Between the Knickerbocker and The Long Island Press Sunday paper (ultimately to be supplanted by Newsday’s Sunday edition, in the early 1970s), and The Sunday Daily News, virtually the whole world of comics was available to me —
Or a pretty sizable sample!
Dick Tracy and Dondi, along with Winnie Winkle and Moon Mullins were in The News, while Mandrake and The Phantom were in The Long Island Press (along with, somewhere, Brenda Starr)! Relatively new to the scene were other strips I looked forward to each week: Tiger, Eek and Meek, Andy Capp, Fred Basset…
(The News‘ comics section was actually a Monday morning gift from my wonderful next door neighbors of the time, Alice and Sam Picker!)
Mine might have been the last generation able to experience new installments of all these great works, while also experiencing the explosion of creativity happening in the world of comic books!
It soon became a cherished part of my week to wait for my Dad to come home with the papers, and sit down to the Sunday funnies… (The earliest issues, in fact, must have helped teach me to read!) In later years, this terrific repast would occur sometime after coming home from Sunday School.
It also pleased me to know that I was taking a part in what was a great American tradition!
At some point in the early 1970s, The Knickerbocker went under. But within weeks, it was replaced by a new Sunday comics supplement, sold entirely on its own, entitled The New York Comics. Sadly that too only lasted a short while longer.
But The Phantom remained a constant in the different editions, and was a favorite of mine, as he fought crime and other menaces, often accompanied by his wolf, Devil, and his sturdy mount, Hero! Once in a while, Falk would tell a tale of one of the earlier Phantoms, and you’d suddenly be transported to yet another fantastic time.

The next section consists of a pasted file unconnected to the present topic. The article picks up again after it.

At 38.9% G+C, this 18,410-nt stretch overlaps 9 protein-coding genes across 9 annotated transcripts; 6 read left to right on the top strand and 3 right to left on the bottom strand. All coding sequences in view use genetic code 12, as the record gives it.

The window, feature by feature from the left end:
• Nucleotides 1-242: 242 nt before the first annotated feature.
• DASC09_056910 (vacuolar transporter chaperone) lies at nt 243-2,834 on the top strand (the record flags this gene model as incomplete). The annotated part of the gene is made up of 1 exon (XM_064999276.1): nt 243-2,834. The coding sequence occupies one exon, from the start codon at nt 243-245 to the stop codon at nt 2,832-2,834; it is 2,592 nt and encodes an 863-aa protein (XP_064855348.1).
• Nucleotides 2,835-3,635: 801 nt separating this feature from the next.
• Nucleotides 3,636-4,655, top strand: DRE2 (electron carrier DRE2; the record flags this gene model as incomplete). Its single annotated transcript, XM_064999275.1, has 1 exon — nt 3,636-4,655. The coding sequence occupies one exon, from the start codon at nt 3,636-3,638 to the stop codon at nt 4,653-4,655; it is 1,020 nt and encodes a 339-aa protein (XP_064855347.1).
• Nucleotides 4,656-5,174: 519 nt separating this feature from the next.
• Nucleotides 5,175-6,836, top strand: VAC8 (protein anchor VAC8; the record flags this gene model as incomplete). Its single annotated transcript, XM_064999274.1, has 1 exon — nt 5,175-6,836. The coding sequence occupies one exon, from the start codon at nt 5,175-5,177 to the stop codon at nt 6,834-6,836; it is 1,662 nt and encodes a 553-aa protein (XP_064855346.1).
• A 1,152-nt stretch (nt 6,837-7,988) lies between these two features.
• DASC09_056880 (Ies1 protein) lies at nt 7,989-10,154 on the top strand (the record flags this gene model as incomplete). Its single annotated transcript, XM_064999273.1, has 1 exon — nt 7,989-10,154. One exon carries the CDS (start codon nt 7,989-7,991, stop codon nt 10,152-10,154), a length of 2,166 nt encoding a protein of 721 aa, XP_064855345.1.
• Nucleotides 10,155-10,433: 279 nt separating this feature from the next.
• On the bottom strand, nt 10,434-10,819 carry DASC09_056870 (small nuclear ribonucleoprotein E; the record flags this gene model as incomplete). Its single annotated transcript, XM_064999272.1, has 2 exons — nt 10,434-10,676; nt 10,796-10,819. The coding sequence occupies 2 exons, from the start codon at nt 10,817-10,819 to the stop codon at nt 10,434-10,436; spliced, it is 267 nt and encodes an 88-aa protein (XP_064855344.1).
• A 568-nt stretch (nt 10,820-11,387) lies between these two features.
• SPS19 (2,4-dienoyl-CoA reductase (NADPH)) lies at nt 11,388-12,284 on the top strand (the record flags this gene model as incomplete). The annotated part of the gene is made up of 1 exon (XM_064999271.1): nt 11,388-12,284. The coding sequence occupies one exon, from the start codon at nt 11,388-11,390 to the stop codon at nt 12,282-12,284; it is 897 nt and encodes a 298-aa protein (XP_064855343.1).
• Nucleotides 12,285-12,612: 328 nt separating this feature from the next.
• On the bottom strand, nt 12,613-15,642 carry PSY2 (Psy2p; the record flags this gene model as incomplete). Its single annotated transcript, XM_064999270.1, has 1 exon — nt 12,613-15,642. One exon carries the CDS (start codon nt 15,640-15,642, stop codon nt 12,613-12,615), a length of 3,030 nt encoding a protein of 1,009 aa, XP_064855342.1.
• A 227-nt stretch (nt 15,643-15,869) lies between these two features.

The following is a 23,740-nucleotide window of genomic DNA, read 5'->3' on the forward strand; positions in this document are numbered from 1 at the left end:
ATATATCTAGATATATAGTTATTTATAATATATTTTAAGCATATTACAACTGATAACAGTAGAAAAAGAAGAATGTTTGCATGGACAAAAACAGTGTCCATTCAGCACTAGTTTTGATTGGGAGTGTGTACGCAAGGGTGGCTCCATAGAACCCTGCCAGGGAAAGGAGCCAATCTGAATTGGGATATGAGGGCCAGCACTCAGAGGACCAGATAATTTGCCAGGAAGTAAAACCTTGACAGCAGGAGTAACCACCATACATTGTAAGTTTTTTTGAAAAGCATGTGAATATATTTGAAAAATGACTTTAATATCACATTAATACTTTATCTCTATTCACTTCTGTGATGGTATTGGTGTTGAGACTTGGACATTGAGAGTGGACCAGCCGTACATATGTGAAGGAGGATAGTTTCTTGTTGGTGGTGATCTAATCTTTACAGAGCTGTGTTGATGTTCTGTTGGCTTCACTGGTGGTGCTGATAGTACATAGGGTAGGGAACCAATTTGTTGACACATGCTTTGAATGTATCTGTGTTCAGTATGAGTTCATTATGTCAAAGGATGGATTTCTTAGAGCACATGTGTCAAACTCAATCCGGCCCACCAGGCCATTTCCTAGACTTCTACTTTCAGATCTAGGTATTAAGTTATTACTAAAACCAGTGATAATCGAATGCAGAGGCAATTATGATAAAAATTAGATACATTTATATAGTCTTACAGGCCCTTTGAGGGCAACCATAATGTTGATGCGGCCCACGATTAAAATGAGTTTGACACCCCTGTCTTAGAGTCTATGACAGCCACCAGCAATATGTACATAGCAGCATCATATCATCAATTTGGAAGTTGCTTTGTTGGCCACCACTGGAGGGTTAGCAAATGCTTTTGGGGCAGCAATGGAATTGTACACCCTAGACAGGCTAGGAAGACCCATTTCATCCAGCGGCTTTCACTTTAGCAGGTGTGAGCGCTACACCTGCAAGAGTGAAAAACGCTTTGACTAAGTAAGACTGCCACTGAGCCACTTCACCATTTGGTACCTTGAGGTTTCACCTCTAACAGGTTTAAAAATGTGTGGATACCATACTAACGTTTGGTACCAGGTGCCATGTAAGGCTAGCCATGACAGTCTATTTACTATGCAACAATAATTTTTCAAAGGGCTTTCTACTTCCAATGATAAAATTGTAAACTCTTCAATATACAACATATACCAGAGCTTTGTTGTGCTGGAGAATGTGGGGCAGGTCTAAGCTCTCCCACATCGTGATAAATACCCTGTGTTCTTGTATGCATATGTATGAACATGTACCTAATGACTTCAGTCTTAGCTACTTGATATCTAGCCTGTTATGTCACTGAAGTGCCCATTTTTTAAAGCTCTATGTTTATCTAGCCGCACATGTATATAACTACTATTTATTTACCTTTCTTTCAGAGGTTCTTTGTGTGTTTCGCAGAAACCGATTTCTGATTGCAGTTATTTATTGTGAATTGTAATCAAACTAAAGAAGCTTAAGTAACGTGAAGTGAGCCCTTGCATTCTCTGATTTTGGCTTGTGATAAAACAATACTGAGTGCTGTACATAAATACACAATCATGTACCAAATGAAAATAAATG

In the later 1970s, I also became enamored by the wonderful Phantom comic books from Charlton, illustrated by the supremely talented Don Newton.
So, it was with great glee that I discovered that Falk was going to be a guest at one of Fred Greenberg’s Great Eastern Conventions’ first two-day affairs, (after years of running one day events), at Manhattan’s Penta Hotel (aka the Hotel Pennsylvania,and the Statler Hilton, just across from Penn Station).
And a little bit of history may have been made that day, or at least an element of the Phantom’s chronicle discovered, that should be more widely noted.
First up, was the beginning of a mystery, one which perplexed even Falk.
I was sitting with my friend, Douglas Aleksey, the late, long time comics fan who, during the question-and-answer session, asked Falk about a film clip he had once seen, in a montage-tribute to Marcello Mastroianni, where the legendary actor was dressed AS Mandrake!
Falk was stunned, and was as curious about the appearance as Doug was!